There is nothing more embarrassing than bouncing a check. It feels a little shameful. It appears that the store or vendor is going to judge you. You may judge yourself. Why don’t I have the money? Am I being irresponsible? The one thing worse than bouncing a check? Receiving a bounced check.
Contractors have historically had issues getting paid. That’s why lien laws exist and companies seek the help of Birmingham contractor attorneys. However, a bounced check can be particularly challenging because, if you are submitting it electronically, you may not realize that it’s been bounced initially. You may be budgeting the money from the check. You will also be charged for each bounced check. Too many bounced checks can greatly damage your bottom line.
In the first part of our series on dealing with bounced checks, we provided a few actions that can be taken to prevent or deal with them. We will continue the conversation with a few more suggestions in this article.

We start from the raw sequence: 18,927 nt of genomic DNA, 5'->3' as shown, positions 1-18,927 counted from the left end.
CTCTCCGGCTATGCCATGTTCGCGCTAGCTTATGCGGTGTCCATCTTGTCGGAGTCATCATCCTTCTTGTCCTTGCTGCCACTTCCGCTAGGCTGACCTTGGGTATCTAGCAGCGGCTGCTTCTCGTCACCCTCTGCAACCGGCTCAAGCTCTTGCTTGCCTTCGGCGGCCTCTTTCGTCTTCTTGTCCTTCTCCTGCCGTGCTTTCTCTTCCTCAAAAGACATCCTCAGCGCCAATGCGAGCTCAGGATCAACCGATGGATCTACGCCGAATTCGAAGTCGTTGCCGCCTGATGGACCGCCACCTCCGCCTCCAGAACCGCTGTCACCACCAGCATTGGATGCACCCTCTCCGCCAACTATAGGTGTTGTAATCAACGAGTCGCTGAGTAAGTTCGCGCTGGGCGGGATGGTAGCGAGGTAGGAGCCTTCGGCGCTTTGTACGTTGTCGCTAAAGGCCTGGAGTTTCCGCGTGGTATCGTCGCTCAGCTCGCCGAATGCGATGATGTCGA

Go to Your Client’s Bank
One option for getting money from a bounced check is to go to straight to your client’s bank. You can ask them if there are funds available for a particular check. If there are, you can go to that bank to cash the check.
Taking Legal Action
If you reach out to your client after they’ve bounced a check and they’ve been unresponsive, it may be time to contact a Birmingham contractor attorney. Initially, you will want to send out a certified letter stating your attempt to collect on the check payment. It should contain all the pertinent information about your client, the check, and where to remit payment. It should also establish a deadline for paying off the debt. An attorney can help you with this letter. If the letter doesn’t generate a response, you can sue your client in small claims court for the debt, plus the effort it took to recoup the debt.
Use a Conditional Lien Waiver
This tip applies to all payments, not just checks. If you sign a lien waiver, be sure that it’s a conditional one with the condition being that you waive lien rights upon payment. Otherwise, if you sign an unconditional lien waiver and a check bounces, you may be signing away your right to receive payment thereafter.
Disclaimer: The information contained in this article is for general educational information only. This information does not constitute legal advice, is not intended to constitute legal advice, nor should it be relied upon as legal advice for your specific factual pattern or situation.